Report on nanotechnologies - ‘Nanoscience and nanotechnologies: opportunities and uncertainties’ - was published on 29 July 2004. The report illustrates the fact that nanotechnologies offer many benefits both now and in the future but that public debate is needed about their development. It also highlights the immediate need for research to address uncertainties about the health and environmental effects of nanoparticles – one small area of nanotechnologies. It also makes recommendations about regulation to control exposure to nanoparticles.

Nanotechnology Risk Governance
Prepared by the International Risk Governance Council (IRGC)

Nanotech Challenges, Part 2
Edited by Davis Baird & Joachim Schummer

"Societal and Ethical Implications of Nanotechnology": Meanings, Interest Groups, and Social Dynamics
Joachim Schummer, University of Darmstadt.

Nanotechnology and the Commons
Implications of Open Source Abundance in Millennial Quasi-Commons. Bryan Bruns.

Analyzing the Complexity of Nanotechnology
Marc J. de Vries, Delft University of Technology.

Narratives for Nanotech: Anticipating Public Reactions to Nanotechnology
Chris Toumey, University of South Carolina.

What Next? The Coming Revolution In Manufacturing
John Walker, founder of Autodesk, Inc.

Nanotechnology Ethics, Education, & Regulation

The Nanotechnology Revolution
Adam Keiper

Ethical Administration of Nanotechnology
Chris Phoenix

Responsible Nanotechnology: Looking Beyond the Good News
Vicki Colvin, Director of the Center for Biological and Environmental Nanotechnology, Rice University.

Mind the gap: science and ethics in nanotechnology
Mnyusiwalla, A. Abdallah S. Daar, & Peter A. Singer (PDF)

The Ethics of Nanotechnology
Andrew Chen (Reprint of an undergraduate student paper)

Think Small
Peter A. Singer, University of Toronto Joint Centre for Bioethics.

Nanotechnology Ethics
Peter A. Singer, University of Toronto Joint Centre for Bioethics.

Managing the Effects of Nanotechnology
J. Clarence (Terry) Davies, The Project on Emerging Nanotechnologies at the Woodrow Wilson International Center for Scholars.

Nanotechnology - small size, large impact?
Swiss Re's Centre for Global Dialogue recently published a comprehensive report on its first conference of nanotechnology, held in December 2004 in Rüschlikon, Switzerland.

Getting Nanotech Right: A New Report on Government Oversight of Nanotechnology
In October 2005, the U.S. Environmental Protection Agency (EPA) approved the manufacture of a new type of carbon nanotube under the “low release and exposure exemption” of the Toxic Substances Control Act (TSCA). It’s the first time the agency approved a new chemical specifically identified as being “nano.”

Final Report of the International Dialogue on Responsible Research and Development of Nanotechnology (PDF - the link is located at the bottom of the page.)

Nanotechnology and U.S. Federal Regulation
As nanotechnology moves from the research lab into commercial production and markets, potential regulatory issues may emerge, ranging from worker protection to environmental exposure and risks. To address these issues, Meridian Institute and the Woodrow Wilson International Center for Scholars (WWICS) co-convened a series of three dialogue sessions focused on the relationship between nanotechnology and federal regulation in the United States. (Meeting materials from the three dialogue sessions are available.)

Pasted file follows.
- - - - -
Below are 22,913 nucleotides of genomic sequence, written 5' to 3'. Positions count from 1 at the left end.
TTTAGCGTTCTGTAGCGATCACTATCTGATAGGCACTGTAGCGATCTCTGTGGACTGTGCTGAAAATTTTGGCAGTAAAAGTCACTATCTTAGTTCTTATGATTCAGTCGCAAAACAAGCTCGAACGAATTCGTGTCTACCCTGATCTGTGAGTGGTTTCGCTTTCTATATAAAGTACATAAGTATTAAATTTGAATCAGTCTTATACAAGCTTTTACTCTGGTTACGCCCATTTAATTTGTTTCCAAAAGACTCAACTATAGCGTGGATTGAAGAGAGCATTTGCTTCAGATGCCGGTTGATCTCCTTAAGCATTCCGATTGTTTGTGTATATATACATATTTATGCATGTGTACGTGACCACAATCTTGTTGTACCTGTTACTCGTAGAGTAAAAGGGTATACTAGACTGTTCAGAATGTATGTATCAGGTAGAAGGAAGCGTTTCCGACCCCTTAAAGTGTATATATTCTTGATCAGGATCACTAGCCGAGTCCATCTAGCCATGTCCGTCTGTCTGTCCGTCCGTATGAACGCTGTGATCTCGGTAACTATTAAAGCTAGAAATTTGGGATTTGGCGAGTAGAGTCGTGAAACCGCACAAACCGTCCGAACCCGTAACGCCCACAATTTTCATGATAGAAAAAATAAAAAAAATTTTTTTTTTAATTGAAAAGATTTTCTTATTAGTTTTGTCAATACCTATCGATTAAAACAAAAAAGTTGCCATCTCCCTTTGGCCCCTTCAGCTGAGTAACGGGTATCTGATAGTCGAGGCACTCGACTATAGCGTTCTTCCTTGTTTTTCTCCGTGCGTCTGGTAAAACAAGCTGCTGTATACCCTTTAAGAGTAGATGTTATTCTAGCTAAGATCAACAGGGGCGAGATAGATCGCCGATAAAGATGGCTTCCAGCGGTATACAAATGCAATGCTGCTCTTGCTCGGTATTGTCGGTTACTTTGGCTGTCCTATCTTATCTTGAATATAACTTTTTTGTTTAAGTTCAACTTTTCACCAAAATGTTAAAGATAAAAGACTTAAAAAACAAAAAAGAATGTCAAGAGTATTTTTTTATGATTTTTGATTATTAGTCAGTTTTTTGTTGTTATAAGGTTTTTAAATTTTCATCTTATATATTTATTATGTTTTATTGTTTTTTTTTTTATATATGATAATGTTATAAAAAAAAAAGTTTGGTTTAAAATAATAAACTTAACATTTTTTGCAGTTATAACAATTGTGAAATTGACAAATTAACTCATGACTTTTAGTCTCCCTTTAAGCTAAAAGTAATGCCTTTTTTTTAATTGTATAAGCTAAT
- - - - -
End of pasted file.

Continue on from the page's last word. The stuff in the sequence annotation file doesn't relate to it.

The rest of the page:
News From the Bottom Article and papers from "students working on the implications of nanotechnology" from the University of South Carolina.

Report of a joint Royal Society / Science Council of Japan workshop on the potential health, environmental and societal impacts (PDF)

Free Will and the Anthropogenic Earth Brad Allenby, December 2004. "... free will matters in large part because in most cultures -- including the dominant Eurocentric globalized culture -- ethical responsibility accompanies decisions made where free will exists, and does not accompany actions that do not arise from free will. Thus, moral responsibility is generally not imposed where actions are taken under duress, or by individuals who are incapable for some reason, such as mental illness, of exercising free will."

Tiny technologies for the global good Erin B. Court, Abdallah S. Daar, Deepa L. Persad, et al. (PDF)

2005 Nanotechnology Research Grants Investigating Environmental and Human Health Effects of Manufactured Nanomaterials: A Joint Research Solicitation - EPA, NSF, NIOSH STAR Recipients

Nanotechnology: It's Impact on Defence and the MOD This is the first of a series of information sheets, on emerging technologies to inform the Department about topics that are likely to be of growing importance to defence, produced by a panel comprising some of the UK’s leading experts.

Forward to the future: Nanotechnology and regulatory policy Glenn Harlan Reynolds (PDF)

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Events and Conferences

February 25 - 26, 2005
Western Regional Bioethics Conference (WRBC) (Issues include the limits and potential of nanotechnology). Arizona State University, Tempe, Ariz.

March 02 - 05, 2005